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Oconto County WIGenWeb Project
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Scenes from Oconto County Past.
What is left, or what was left until recently, of the old days.

Round Wooden Silo

Farm silos are storage structures for silages used for livestock feed. Silos are still a common fixture in dairy operations across the US. Silage is formed by microbial fermentation of plant material under near oxygen free conditions. Whole plant corn silage is made by chopping the entire plant finely.  Haylage is silage composed of wilted grass or Alfalfa dried and chopped finely. 

Under normal conditions, silage producing microbial fermentation produces lactic and acetic acids until acidity reaches a high enough level that growth of all micro-organisms stop growing after 2-3 weeks. With well stored silage foods in a near oxygen free storage, the quality and tast of the feed is maintained until the material is exposed to oxygen, which causes silage to deteriorate quickly. Gasses given off during the silage process are toxic and lethal. Deaths were regularly reported on farms where accidental exposure overcame those working to compress the silage without ventilation.

These are tower type silos, used more by dairy farmers, and were for storage of food used extensively in winter feeding to maintain milk production.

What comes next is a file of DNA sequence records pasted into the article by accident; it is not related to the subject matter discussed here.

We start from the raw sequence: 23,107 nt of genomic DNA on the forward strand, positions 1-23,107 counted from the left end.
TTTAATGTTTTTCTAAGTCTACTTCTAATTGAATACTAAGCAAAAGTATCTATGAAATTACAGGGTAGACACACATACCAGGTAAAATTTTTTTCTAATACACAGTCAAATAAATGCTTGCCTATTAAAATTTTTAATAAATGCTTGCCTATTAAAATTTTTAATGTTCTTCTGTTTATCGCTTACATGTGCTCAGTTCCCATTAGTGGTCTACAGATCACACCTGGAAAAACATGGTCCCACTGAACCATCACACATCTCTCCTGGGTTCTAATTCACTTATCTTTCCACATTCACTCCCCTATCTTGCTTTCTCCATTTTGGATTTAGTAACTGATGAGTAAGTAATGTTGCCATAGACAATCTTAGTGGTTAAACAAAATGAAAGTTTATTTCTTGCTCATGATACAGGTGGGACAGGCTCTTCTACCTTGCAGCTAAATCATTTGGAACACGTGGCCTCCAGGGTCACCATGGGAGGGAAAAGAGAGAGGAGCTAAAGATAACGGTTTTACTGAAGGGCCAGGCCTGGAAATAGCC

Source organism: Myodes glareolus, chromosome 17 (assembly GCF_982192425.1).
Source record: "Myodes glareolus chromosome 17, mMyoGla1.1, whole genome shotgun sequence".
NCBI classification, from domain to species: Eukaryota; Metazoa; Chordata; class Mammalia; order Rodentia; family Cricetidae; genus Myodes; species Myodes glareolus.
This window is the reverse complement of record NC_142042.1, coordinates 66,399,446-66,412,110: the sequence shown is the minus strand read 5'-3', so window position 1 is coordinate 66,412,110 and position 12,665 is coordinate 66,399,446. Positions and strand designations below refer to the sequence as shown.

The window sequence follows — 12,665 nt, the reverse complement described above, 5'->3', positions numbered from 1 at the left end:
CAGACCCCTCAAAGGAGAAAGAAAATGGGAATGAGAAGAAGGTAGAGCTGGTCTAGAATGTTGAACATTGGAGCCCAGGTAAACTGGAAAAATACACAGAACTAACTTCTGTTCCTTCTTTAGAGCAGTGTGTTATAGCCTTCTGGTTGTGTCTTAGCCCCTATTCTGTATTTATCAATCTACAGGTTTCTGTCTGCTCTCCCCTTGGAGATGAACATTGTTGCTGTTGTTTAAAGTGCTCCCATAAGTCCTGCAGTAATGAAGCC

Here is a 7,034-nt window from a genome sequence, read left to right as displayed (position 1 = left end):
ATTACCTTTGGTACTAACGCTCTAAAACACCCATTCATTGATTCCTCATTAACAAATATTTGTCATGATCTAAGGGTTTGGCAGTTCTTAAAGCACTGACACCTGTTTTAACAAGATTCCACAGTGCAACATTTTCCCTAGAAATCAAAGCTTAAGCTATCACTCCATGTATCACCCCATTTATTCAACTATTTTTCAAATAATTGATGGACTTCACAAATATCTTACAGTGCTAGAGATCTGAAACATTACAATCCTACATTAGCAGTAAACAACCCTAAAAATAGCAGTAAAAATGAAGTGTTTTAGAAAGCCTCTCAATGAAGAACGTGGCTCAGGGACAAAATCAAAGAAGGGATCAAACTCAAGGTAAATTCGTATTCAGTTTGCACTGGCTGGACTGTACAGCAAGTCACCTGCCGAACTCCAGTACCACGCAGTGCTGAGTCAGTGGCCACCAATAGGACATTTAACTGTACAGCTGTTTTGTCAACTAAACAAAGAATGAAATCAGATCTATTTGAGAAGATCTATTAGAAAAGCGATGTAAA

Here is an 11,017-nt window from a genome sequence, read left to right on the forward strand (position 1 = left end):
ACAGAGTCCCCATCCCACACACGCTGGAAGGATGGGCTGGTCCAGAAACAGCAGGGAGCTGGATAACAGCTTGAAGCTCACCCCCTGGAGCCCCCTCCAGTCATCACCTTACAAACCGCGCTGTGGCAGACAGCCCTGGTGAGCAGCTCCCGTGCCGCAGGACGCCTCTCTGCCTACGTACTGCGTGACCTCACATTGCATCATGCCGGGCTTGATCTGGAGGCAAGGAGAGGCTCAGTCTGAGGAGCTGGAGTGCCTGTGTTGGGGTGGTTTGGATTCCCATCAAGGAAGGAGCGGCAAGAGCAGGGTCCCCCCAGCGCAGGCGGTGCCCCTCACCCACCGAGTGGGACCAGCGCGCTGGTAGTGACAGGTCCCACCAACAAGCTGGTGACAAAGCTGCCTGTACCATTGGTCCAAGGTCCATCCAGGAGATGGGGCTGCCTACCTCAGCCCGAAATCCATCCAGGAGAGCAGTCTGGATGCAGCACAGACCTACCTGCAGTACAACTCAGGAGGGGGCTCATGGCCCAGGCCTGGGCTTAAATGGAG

Wooden silos were hard to maintain and eventually gave way to concrete silos, which also gave way to metal and fiberglass silos seen today.

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A rare example of  a round wooden silo is seen in this detail of a 1982 photograph from the original John Holl Sr. homestead in town of How, western Oconto County. Only the massive split rock stone foundation now stands. This silo dates back to the 1880's pioneer days of the township. The wood used was cut on the Sunny View Farm homestead.  Such wooden constructions were often replaced or not kept in repair and rotted apart quickly once the pointed cone shaped tops were gone.


This early wooden "basket weave" silo stands bravely beside the barn and next to a newer and much larger banded concrete silo of the the type more commonly seen today. These stand on private land still being worked for farming. Each one reflects the generation of homesteader and farmer that built it as technology changed the family farm.

Standing alone, without the barn once attached, this classic wooden silo was found on the golf course near Suring in Oconto County, Wisconsin.

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